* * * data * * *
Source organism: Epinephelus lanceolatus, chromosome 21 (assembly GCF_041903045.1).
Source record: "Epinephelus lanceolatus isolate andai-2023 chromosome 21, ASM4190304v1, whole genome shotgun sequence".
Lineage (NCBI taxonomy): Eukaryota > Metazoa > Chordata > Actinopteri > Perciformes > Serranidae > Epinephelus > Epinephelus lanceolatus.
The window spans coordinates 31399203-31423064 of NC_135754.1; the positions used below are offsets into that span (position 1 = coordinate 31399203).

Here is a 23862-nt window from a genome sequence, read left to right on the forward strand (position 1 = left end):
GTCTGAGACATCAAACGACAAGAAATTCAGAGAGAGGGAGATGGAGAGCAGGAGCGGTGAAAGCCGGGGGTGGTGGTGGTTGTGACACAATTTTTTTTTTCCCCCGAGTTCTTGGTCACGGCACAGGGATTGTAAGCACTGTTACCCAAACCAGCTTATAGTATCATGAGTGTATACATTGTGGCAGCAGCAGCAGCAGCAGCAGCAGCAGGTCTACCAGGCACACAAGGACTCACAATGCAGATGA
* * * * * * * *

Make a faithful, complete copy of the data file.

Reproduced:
Source organism: Epinephelus lanceolatus, chromosome 21 (assembly GCF_041903045.1).
Source record: "Epinephelus lanceolatus isolate andai-2023 chromosome 21, ASM4190304v1, whole genome shotgun sequence".
Lineage (NCBI taxonomy): Eukaryota > Metazoa > Chordata > Actinopteri > Perciformes > Serranidae > Epinephelus > Epinephelus lanceolatus.
The window spans coordinates 31399203-31423064 of NC_135754.1; the positions used below are offsets into that span (position 1 = coordinate 31399203).

Here is a 23862-nt window from a genome sequence, read left to right on the forward strand (position 1 = left end):
GTCTGAGACATCAAACGACAAGAAATTCAGAGAGAGGGAGATGGAGAGCAGGAGCGGTGAAAGCCGGGGGTGGTGGTGGTTGTGACACAATTTTTTTTTTCCCCCGAGTTCTTGGTCACGGCACAGGGATTGTAAGCACTGTTACCCAAACCAGCTTATAGTATCATGAGTGTATACATTGTGGCAGCAGCAGCAGCAGCAGCAGCAGCAGGTCTACCAGGCACACAAGGACTCACAATGCAGATGA